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WIPO Arbitration and Mediation Center


AREVA v. St. James Robyn Limoges

Case No. D2010-1017

1. The Parties

The Complainant is AREVA of Paris, France, represented by Dreyfus & associés, France.

The Respondent is St. James Robyn Limoges of Addison, Texas, United States of America.

2. The Domain Names and Registrar

The Disputed Domain Names <areva-llc.com> and <areva-llc.info> are registered with GoDaddy.com, Inc.

3. Procedural History

The Complaint was filed with the WIPO Arbitration and Mediation Center (the “Center”) on June 21, 2010. On June 21, 2010, the Center transmitted by email to GoDaddy.com, Inc. a request for registrar verification in connection with the Disputed Domain Names. On June 22, 2010, GoDaddy.com, Inc. transmitted by email to the Center its verification response confirming that the Respondent is listed as the registrant and providing the contact details. The Center verified that the Complaint satisfied the formal requirements of the Uniform Domain Name Dispute Resolution Policy (the “Policy” or “UDRP”), the Rules for Uniform Domain Name Dispute Resolution Policy (the “Rules”), and the WIPO Supplemental Rules for Uniform Domain Name Dispute Resolution Policy (the “Supplemental Rules”).

In accordance with the Rules, paragraphs 2(a) and 4(a), the Center formally notified the Respondent of the Complaint, and the proceedings commenced on June 29, 2010. In accordance with the Rules, paragraph 5(a), the due date for Response was July 19, 2010. The Respondent did not submit any response. Accordingly, the Center notified the Respondent’s default on July 20, 2010.

The Center appointed Lana I. Habash as the sole panelist in this matter on July 26, 2010. The Panel finds that it was properly constituted. The Panel has submitted the Statement of Acceptance and Declaration of Impartiality and Independence, as required by the Center to ensure compliance with the Rules, paragraph 7.

4. Factual Background

The Complainant AREVA, a French company, is a world energy expert offering its customers technological solutions for highly reliable nuclear power generation and is highly ranked in the global nuclear power industry. AREVA has worldwide presence and has manufacturing and commercial facilities on every continent, and is especially well-established in the United States.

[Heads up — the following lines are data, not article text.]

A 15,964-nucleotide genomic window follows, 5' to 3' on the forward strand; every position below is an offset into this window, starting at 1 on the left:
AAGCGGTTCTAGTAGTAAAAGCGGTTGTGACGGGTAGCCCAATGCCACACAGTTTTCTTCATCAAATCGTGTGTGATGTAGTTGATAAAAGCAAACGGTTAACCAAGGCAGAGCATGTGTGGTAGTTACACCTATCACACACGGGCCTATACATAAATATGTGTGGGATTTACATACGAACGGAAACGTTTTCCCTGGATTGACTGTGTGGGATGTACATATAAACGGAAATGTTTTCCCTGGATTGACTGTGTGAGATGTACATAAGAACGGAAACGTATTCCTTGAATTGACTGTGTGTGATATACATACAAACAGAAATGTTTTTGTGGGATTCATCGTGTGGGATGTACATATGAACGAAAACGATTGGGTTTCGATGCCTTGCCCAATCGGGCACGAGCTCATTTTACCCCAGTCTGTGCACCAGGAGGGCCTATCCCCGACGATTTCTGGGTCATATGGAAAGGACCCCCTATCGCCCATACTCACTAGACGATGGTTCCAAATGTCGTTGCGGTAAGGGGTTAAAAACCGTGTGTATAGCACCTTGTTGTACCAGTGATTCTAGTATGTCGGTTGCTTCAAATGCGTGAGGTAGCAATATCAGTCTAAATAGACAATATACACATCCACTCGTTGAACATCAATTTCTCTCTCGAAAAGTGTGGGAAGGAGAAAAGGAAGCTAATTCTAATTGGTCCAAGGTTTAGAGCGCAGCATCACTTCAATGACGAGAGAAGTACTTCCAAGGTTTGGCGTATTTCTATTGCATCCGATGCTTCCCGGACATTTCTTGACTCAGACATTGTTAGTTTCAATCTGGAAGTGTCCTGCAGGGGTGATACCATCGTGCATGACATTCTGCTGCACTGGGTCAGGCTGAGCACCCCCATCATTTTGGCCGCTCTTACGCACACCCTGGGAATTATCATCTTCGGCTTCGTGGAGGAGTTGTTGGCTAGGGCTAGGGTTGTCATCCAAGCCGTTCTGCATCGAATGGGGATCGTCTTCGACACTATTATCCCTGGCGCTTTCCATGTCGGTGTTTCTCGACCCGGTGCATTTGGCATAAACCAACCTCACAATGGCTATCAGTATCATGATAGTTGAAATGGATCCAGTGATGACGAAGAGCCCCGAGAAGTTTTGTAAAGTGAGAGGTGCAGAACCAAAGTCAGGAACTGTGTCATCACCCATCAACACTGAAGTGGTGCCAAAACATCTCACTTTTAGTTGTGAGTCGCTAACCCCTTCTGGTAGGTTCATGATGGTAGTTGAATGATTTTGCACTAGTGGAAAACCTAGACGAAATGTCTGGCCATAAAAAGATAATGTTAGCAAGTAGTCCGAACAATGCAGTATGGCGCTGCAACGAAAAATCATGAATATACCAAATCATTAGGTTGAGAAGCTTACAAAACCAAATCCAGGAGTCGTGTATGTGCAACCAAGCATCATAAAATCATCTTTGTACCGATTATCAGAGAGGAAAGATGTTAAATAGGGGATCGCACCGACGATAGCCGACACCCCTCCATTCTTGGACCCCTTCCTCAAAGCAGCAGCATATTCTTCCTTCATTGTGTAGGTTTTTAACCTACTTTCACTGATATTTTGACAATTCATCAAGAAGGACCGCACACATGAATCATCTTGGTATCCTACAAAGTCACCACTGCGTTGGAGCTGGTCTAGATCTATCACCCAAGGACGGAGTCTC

AREVA is the owner of numerous trademark international and national registrations, the earlier of which dates back to November 28, 2001. The name AREVA is also the trade name of the Complainant.

The Disputed Domain Names <avera-llc.com> and <avera-llc.info> were registered on December 28, 2009 in the name of the Respondent. The Disputed Domain Names direct Internet users to parking pages displaying commercial links including links directly connected to Complainant’s and to other nuclear power websites.

On February 3, 2010, Complainant sent a cease and desist letter to Respondent by e-mail and registered mail followed by a number of reminders to which the Respondent did not reply.

No amicable settlement was reached and therefore, the Complainant filed this Complaint.

5. Parties’ Contentions

A. Complainant

The Complainant contends that the Disputed Domain Names <avera-llc.com> and <avera-llc.info> are identical or at least confusingly similar to the Complainant’s trademark and trade name AREVA as they contain the mark in full; the Complainant asserts that AREVA is a well known trademark, and is protected by numerous international and national registrations.

The Complainant contends that the mere addition of the letters “-llc” is not sufficient to distinguish the Disputed Domain Names from the Complainant’s trademark, and that the prominent part of the Disputed Domain Names remains the Complainant’s trademark. Moreover, the fact that those three letters represent an abbreviation of the corporate form of a limited liability company in the United States may increase confusion on part of Internet users as to the link between the Respondent and the legal entity of the Complainant in the United States. Similarly, the Complainant contends that the extensions “.info” and “.com” should not be taken into consideration when examining the identity or confusing similarity between the Complainant’s trademark and the Disputed Domain Names.